Jan 16, 2019, 8:44 am
Two thousand years ago, in ancient Rome, the primary mode of transportation was an intelligent one: the horse. The Latin word "currus" was the inspiration for Alex Colosivschi when it came to naming his business, Currux.
"We chose this name because we believe in a future where cars and actually most modes of transportation will be intelligent, like horses," he explains. "And so it's a great name considering our focus on the future of mobility and machine learning."
The change from "s" to "x" at the end of the word allowed Colosivschi to trademark the name.
The entrepreneur, whose career was focused on energy finance until starting the new company in 2017, came up with the idea for Currux while walking in his Rice Village neighborhood. He realized that despite the green surroundings, he was choked by the smell of engine exhaust.
"I started with thinking about the future of energy and how the industry will adapt to a world of electric, autonomous and shared mobility, and the need to reduce CO2 emissions," he says.
His goal is an ambitious one: With Currux, Colosivschi hopes to not only reduce the cost and carbon footprint of owning a car, but also the accident rates. How? Currux itself is a long-term automobile subscription service. Colosivschi says to think of it as a long-term rental or a more flexible version of a lease. The car is delivered through an app and there is no commitment at the end of the subscription. Regular maintenance is included and the company is on the way to providing insurance, too.
It's also possible to share a car or fleet of cars with friends, assuring that your vehicle is only touched by people you know. This will be even more true when autonomous driving technology allows the car to go from subscriber to subscriber without a human in between.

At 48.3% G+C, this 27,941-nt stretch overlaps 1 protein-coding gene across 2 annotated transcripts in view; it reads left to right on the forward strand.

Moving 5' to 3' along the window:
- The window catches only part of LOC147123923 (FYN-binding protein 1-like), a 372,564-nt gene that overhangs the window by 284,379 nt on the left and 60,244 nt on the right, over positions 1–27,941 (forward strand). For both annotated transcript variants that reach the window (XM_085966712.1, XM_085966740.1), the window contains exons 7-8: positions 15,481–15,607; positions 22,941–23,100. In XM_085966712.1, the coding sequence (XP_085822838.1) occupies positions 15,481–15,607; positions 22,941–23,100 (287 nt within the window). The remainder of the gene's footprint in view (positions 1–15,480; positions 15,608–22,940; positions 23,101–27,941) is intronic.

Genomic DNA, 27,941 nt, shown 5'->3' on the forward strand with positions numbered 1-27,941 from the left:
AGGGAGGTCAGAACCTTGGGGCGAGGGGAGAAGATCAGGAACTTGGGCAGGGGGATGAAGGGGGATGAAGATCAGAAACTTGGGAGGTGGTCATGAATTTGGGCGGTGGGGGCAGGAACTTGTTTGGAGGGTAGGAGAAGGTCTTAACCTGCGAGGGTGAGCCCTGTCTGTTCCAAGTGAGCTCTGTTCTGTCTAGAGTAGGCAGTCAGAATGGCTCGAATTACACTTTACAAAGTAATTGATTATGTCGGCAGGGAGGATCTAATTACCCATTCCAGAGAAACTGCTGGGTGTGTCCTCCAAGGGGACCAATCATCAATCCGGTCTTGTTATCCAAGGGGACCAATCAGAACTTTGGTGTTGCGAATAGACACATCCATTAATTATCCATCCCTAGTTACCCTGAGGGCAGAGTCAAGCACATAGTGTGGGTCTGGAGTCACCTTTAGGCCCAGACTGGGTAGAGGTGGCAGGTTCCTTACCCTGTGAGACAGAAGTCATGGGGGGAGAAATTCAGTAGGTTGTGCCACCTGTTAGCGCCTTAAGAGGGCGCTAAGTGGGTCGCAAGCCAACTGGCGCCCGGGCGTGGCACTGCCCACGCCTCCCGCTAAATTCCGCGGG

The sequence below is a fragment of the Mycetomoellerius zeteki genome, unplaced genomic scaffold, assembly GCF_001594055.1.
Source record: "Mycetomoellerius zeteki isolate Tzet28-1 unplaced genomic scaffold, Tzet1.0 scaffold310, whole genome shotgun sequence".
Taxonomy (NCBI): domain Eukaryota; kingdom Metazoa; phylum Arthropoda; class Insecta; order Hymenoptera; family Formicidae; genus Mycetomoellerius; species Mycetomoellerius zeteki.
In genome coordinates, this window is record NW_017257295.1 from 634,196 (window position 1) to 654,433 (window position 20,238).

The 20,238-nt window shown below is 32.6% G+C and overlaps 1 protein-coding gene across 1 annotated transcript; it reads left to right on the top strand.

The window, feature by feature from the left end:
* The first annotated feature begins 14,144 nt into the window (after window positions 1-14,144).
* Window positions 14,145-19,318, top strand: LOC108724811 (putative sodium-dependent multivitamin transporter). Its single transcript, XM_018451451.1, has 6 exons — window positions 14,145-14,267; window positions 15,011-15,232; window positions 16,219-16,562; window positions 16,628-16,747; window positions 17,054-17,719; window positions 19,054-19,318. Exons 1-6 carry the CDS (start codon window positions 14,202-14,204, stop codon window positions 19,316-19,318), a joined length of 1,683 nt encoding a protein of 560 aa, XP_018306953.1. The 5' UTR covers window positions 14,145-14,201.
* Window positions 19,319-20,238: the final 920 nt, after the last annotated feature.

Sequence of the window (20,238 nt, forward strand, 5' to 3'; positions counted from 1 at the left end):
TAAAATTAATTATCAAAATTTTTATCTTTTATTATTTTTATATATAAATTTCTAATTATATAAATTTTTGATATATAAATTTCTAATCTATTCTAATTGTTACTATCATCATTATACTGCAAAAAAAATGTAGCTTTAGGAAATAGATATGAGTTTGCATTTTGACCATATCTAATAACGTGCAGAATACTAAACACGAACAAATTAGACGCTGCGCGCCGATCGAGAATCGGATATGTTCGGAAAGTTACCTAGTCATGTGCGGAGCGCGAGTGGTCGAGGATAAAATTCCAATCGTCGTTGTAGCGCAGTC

"With the advent of digital shopping, we believe subscriptions will become the primary way that people get a car," Colosivschi predicts.
This will save clients money, but the ultimate goal is much bigger. Colosivschi wants to reduce air pollution. This will happen naturally with having fewer, mostly electric, cars on the road thanks to vehicle sharing, but another technology will also aid in the fight.
Currux Vision, which closely followed Currux in development, is a smartphone-based driver assistance program. It will help lower fuel consumption and reduce accident rates by "proactively coaching the driver on best driving practices," says Colosivschi.
"Just by slowing down and driving in a less aggressive manner, we can significantly reduce fuel consumption and more importantly prevent accidents from happening."
If you've driven or ridden in a Tesla, you've seen similar technology in action. Computer vision creates accident warnings and tracks how you handle your vehicle on the road. Yep, it's AI for your phone, which also incorporates GPS tracking, navigation and driver profile scoring.
"This set of functionalities normally require three or four different types of hardware and software systems and many thousands of dollars in expense per each car," explains Colosivschi.
But Currux Vision only requires that the user install the app, have a car-mounted phone holder with an unobstructed view of the road, and pay $4.99 each month for the technology.
Both these apps were created by Currux's own technical team, based mostly in Ukraine. As the company expands, Colosivschi has plans to significantly grow the Galleria-area Houston team, which is currently just a few employees strong.
But Colosivschi is ready for big growth. Currently, Currux is available only in Houston, but other U.S. cities will follow soon. As an energy industry lifer, the entrepreneur is also primed for significant changes not only to how we drive, but how we consume energy.
"The age of the internal combustion engine and automobile ushered in the age of oil. The age of lithium ion batteries, machine learning and digitization of transaction mediums similarly will have profound effects for both transportation and energy sectors," he predicts. He's confident that Currux can grow with those sea changes. And he's ready to help transform the world, starting with Houston.